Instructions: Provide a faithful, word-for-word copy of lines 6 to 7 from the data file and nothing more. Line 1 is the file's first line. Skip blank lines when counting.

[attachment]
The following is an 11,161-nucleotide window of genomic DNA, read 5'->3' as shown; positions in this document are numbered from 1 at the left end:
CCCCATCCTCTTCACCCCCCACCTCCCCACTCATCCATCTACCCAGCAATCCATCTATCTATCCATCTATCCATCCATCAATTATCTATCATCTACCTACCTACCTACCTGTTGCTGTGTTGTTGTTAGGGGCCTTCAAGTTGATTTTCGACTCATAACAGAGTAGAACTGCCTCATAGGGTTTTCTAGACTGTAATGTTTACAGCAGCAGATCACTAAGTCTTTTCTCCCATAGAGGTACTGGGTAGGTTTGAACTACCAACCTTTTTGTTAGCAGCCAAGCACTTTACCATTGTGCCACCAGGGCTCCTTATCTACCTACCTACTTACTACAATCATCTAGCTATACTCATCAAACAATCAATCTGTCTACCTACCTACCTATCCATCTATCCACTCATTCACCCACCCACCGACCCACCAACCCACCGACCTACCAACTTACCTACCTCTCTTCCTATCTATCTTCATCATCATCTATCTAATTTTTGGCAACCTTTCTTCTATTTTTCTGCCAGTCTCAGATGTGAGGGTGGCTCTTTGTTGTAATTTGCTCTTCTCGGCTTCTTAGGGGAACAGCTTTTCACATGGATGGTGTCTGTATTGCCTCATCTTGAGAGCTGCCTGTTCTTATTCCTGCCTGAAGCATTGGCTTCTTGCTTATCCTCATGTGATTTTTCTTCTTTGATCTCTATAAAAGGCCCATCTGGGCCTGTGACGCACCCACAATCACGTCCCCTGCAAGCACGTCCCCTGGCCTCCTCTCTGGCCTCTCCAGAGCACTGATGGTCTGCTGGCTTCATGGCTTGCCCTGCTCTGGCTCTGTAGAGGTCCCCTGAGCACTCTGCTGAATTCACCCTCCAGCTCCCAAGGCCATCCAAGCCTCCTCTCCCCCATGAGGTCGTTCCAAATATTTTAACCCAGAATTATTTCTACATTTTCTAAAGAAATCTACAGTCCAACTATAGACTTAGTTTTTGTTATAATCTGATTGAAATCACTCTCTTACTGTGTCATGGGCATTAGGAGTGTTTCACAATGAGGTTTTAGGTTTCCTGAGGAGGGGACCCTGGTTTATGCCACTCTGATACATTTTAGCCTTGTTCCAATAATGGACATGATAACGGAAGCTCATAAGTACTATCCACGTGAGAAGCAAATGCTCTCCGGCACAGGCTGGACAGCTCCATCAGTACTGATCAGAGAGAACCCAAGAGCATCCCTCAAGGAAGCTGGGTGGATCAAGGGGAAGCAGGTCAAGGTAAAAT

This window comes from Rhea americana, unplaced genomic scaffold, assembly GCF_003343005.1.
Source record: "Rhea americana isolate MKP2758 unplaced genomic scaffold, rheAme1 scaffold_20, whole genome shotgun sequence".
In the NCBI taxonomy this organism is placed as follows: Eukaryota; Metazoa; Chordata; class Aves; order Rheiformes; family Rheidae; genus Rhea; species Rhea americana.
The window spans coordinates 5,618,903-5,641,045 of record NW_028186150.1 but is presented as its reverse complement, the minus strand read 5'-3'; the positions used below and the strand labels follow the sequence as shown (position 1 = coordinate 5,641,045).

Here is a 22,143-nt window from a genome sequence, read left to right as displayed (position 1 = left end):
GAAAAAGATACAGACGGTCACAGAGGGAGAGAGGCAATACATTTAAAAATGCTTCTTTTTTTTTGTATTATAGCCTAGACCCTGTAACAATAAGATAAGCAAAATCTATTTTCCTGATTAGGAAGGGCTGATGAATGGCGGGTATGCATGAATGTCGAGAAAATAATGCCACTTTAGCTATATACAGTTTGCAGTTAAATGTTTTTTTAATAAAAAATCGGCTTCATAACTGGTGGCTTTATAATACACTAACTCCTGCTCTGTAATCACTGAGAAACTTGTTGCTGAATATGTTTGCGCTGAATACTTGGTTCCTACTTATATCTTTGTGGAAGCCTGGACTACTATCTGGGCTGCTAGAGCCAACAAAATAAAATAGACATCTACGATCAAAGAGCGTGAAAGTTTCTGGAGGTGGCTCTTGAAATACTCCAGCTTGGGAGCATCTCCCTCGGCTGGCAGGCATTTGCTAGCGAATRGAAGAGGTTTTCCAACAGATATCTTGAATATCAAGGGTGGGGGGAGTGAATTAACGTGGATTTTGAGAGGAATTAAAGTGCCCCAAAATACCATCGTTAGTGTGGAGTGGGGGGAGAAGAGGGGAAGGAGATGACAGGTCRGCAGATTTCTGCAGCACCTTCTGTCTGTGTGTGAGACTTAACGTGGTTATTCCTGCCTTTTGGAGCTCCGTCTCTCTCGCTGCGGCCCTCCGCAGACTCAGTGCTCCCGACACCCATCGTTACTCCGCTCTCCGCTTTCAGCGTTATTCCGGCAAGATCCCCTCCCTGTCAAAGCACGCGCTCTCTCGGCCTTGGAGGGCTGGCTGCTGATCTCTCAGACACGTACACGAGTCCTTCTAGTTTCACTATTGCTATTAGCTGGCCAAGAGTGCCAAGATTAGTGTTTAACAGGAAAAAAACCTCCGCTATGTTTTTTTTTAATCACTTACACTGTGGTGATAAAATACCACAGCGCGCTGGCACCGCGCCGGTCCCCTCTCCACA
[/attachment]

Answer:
The window spans coordinates 5,618,903-5,641,045 of record NW_028186150.1 but is presented as its reverse complement, the minus strand read 5'-3'; the positions used below and the strand labels follow the sequence as shown (position 1 = coordinate 5,641,045).

Here is a 22,143-nt window from a genome sequence, read left to right as displayed (position 1 = left end):